CDT – the European Research Centre of Sumitomo Chemical Group – has developed an innovative new optical technique that can improve the sensitivity of lateral flow devices (LFDs) tenfold. The novel optical LFD reader also promises to speed up testing and reduce errors, effectively bringing desktop accuracy and speed to portable diagnostic testers.
CDT develops novel LFD reader
LFDs are typically used for cost-effective medical and veterinary diagnostics. When incorporated into a suitable reader, CDT’s new approach can enable an order of magnitude increase in sensitivity of LFDs, and improve diagnostic testing in healthcare applications.
Armed with a sensitive LFD reader equipped with CDT’s two-colour optical reader technology, an ambulance paramedic could take a blood sample and measure levels of key biomarkers with sufficient accuracy to enable triage decisions. Data from the reader can quickly be integrated into patient diagnostic records.
In the veterinary sector, early indications of infectious diseases could be detected in the field, quickly and accurately, and appropriate measures taken to reduce further spread of the disease.
LFDs consist of an immunoassay incorporated into a transport medium such as a nitrocellulose strip. These assays have traditionally been regarded as a convenient, low cost threshold test for specific biomarkers, but their progress is hampered due to performance limitations, including limits to its sensitivity, human error in reading the strips, susceptibility to the background signal from the substrate, and the need for manual transposition of data.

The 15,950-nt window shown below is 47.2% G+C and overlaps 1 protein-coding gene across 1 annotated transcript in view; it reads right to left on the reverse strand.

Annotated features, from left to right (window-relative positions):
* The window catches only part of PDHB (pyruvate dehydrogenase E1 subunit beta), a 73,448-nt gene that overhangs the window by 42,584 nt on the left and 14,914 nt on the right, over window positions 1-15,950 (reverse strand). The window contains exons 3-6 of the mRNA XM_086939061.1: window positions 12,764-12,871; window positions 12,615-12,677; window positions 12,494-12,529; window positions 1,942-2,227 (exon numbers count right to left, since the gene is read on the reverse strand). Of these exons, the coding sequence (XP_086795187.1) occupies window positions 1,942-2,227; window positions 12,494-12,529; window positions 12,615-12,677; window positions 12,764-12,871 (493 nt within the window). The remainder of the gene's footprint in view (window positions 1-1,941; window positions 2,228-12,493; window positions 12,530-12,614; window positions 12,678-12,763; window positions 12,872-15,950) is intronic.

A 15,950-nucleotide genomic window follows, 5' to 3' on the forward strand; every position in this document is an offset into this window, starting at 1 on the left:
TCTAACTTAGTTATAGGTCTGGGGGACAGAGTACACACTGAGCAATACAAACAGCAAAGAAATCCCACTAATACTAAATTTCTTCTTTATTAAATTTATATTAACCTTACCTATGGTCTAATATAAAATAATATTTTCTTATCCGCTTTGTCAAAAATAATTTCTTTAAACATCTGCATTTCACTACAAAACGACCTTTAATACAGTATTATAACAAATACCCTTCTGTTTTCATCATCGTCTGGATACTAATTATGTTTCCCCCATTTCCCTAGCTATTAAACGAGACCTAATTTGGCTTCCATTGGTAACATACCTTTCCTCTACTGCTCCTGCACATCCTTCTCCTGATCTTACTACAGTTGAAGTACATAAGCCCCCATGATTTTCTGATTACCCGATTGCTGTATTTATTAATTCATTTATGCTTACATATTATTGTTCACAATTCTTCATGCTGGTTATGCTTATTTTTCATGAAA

CDT’s approach is based on a dynamic two-colour optical technology that can expand the usefulness of the LFD strip by improving the quality and accuracy of the reader. Using novel optics and data analysis algorithms, CDT’s patented solution can easily be integrated into typical LFD optical readers.
“The additional data provided by the two colour system corrects for the local background,"explains Chris Richardson, Director of Business Development at CDT. “This provides the potential to improve the lower limit of detection, compensate for sample viscosity errors, eliminate erroneous tests more quickly, and allow for the measurement of coloured samples. These improvements can enable levels of performance in a portable reader that would normally be associated with a state-of-the-art desktop unit, opening up new diagnostic applications in human primary/distributed care, veterinary and agriculture environments.”
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